European companies are strengthening their focus on business resilience to deliver recovery and growth in 2021.
The latest HSBC Navigator report, which surveyed more than 10,000 business in 39 markets, shows business leaders are steering their organisations towards greater business resilience. Tougher supply chain scrutiny, a stronger focus on sustainability, and product and service diversification are all playing important roles, as businesses look towards the growth opportunities of 2021 and beyond.
Europe made up the second largest regional contribution to the report, with 13 markets represented. In line with the rest of the world, about three fifths of European businesses are adapting to their changing environment, with some thriving and some saying they’re surviving day-to-day.
Around a third of businesses in Poland (35%), Italy (33%), Sweden (32%) and Germany (32%) say they are thriving, the highest levels across Europe, while around a quarter of businesses in Belgium (27%), the UK (23%) and the Netherlands (22%) say they are simply surviving day-to-day.
Unsurprisingly there is a trend of increased pessimism across all markets compared with last year’s report. Over two-thirds of European companies don’t expect to return to pre-COVID levels of profitability until the end of 2022, and 27% think that they will achieve this by the end of this year.
The most dynamic recovery expectations for a return to normality by the end of 2022, are in Italy (78%), Russia (77%) and Spain (74%), which are slightly above the global average (73%). Recovery expectations centre around several aspects of building business resilience.
Optimising supply chains
In the face of increased costs, transport, movement restrictions, and the unpredictable nature of national health measures, supply chain optimisation has been a unanimous concern for European companies, with 95% having made changes in the last year. A quarter of these changes have been made due to suppliers’ operational business resilience.
Selecting suppliers based on operational resilience and their ability to deliver quickly and reliably were both cited as immediate investment priorities by businesses adapting their supply chains.
Achieving a strong supply chain through diversification and reducing the number of suppliers overall have both been practiced by large numbers of European companies in similar proportions, with 21% diversifying and 20% reducing the number of suppliers. Both approaches show a trend of greater scrutiny over supply chain stages and contingency planning, whether that’s to move to a smaller number of reliable suppliers or to widen contingency options.
Driving greater sustainability
The vast majority, more than four fifths (81%) of European companies believe that there is opportunity for growth in sales from a greater focus on sustainability. Businesses cited multiple avenues including promoting employee well-being, new ways of working and enhanced reputation as possible areas of focus. Compared to 2019, more companies have been measuring environmental and social sustainability, with 44% believing that social and environmental responsibility was key to being a ‘successful business of the future’.
A third of companies also said that environmental and ethical sustainability was among the top priorities for stimulating growth and driving demand in 2021.
Just looking at the massive increase in activity by corporates in what we term the real economy, in terms of green bond issuers, especially in Europe, investors are increasingly looking to invest in companies who have more embedded Environmental, Social and Governance (ESG) and sustainability in their overall strategy. And what we’ve observed and tracked at HSBC is that companies who have embedded those metrics in their strategy are actually generating a higher rate of return for investors.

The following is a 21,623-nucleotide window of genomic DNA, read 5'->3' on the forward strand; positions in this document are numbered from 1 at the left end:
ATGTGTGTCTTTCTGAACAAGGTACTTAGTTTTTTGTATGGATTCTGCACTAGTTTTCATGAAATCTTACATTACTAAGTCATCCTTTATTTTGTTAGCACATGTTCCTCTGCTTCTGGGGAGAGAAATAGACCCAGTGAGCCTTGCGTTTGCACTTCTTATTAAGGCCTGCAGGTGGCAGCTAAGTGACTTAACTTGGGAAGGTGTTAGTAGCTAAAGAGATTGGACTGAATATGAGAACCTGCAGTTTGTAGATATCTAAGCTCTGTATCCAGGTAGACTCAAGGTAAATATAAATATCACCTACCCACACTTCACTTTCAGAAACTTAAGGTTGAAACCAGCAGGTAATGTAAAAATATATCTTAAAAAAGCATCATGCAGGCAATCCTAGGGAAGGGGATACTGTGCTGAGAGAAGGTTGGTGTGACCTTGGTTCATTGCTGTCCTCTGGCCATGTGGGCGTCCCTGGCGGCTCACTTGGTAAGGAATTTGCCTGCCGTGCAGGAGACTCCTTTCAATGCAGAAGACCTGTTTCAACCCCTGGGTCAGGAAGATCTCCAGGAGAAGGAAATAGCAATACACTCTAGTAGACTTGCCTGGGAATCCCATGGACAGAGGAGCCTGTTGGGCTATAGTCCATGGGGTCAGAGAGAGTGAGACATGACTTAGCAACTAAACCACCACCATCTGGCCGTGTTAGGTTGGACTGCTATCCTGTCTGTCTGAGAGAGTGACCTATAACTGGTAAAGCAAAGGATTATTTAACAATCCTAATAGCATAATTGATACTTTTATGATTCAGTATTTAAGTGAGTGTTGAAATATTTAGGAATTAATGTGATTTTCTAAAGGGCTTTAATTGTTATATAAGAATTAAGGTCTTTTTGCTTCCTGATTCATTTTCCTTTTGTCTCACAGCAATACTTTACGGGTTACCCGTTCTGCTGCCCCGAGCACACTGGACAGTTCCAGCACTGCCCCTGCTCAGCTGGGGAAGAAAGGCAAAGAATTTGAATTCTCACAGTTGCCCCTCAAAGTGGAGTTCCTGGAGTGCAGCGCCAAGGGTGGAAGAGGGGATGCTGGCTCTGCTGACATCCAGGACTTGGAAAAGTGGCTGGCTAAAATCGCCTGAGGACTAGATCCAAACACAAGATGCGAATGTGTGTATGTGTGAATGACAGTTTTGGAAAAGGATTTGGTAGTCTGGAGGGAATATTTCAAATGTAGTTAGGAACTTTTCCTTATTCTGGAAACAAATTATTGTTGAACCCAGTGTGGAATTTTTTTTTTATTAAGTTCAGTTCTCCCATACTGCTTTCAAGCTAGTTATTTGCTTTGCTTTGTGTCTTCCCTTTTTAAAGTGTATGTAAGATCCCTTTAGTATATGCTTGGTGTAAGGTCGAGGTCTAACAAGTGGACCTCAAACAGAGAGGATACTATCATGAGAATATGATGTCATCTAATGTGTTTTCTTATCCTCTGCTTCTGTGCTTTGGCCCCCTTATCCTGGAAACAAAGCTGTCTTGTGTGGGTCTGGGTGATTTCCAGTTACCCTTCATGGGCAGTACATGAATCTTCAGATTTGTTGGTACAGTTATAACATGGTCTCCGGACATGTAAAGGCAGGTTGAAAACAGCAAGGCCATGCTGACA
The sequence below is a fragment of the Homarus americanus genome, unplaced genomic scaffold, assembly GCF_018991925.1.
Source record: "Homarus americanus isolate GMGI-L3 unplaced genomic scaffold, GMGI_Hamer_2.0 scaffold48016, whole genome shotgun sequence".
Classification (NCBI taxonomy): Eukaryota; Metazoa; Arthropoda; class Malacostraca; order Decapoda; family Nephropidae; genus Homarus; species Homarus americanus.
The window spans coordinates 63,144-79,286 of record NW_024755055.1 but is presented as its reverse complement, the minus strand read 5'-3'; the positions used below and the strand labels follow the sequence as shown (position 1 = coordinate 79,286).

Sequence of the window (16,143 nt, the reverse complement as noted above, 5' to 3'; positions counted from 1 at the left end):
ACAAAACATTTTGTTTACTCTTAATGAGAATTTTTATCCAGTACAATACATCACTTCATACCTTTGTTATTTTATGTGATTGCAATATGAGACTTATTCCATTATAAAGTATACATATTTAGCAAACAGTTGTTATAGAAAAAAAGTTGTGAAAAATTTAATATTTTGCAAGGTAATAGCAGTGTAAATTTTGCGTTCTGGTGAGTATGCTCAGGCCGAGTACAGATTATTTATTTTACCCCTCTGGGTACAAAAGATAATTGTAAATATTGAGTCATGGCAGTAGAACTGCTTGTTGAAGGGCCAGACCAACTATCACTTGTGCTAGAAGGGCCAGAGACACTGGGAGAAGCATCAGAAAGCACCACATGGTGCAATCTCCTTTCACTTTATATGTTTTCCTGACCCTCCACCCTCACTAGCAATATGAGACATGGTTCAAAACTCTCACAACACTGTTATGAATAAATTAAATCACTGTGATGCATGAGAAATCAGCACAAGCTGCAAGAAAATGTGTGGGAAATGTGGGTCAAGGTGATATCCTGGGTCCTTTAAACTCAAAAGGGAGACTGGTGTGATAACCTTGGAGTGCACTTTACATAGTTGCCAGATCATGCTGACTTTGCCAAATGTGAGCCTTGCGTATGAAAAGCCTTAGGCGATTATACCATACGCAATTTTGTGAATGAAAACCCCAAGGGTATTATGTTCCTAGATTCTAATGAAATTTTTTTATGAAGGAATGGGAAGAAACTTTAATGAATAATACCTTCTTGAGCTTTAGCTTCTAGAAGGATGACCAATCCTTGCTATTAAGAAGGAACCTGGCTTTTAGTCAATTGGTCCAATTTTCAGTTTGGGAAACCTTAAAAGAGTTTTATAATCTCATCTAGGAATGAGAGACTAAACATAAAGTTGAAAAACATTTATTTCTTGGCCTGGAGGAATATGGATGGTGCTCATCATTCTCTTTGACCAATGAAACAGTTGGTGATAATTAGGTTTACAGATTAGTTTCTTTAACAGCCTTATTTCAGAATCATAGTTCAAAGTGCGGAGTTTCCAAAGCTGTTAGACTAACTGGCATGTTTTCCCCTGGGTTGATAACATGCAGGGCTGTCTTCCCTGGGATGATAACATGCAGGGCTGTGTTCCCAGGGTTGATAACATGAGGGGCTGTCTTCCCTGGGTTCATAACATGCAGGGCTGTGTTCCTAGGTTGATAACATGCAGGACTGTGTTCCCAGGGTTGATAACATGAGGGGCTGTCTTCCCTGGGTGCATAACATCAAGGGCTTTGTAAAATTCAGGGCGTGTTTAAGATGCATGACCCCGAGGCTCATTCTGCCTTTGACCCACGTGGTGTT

Product and service diversification
45% of businesses in Europe intend to increase financial investment in customer experience and 42% intend to invest further in product innovation and technology, both to target new customers and grow demand. Upskilling the workforce was also a priority for companies looking to increase resilience through innovation (38%).
Nine in ten German companies surveyed felt they were prepared to some extent for the challenges of the last six months, compared to 80% in France1.
This is because firms in both countries, over the last couple of years, have been taking action to increase their agility and their resilience. It isn’t just about strengthening the balance sheets Instead, firms in Germany and France have focused on investing in technology and diversification in both products and markets.
For businesses already projecting growth, the biggest driver was adapting to changing demand through the introduction of new products and services. Increasing internal efficiencies, leveraging technology and motivating the workforce were also key focus areas for meeting demand this year.
While the pro-active improvement of product and service offerings is a priority, it is coupled with a desire to increase efficiency through defensive cost-cutting and better cashflow management. While 30% of companies predicting high levels of growth said they would focus on cost cutting measures, 37% of companies with lower predictions said the same.
Two fifths of businesses in Europe believe that overall resilience to withstand future changes will depend on being innovation-driven, well-rounded and environmentally and socially responsible.
There are many areas of concern for European companies but for those predicting optimistic growth as well as those simply trying to ride out the storm, business resilience will play a leading role in the coming year.
You can read the full results of the HSBC Navigator Europe Report 2021 here.
1 HSBC Resilience survey (fielded in May 2020)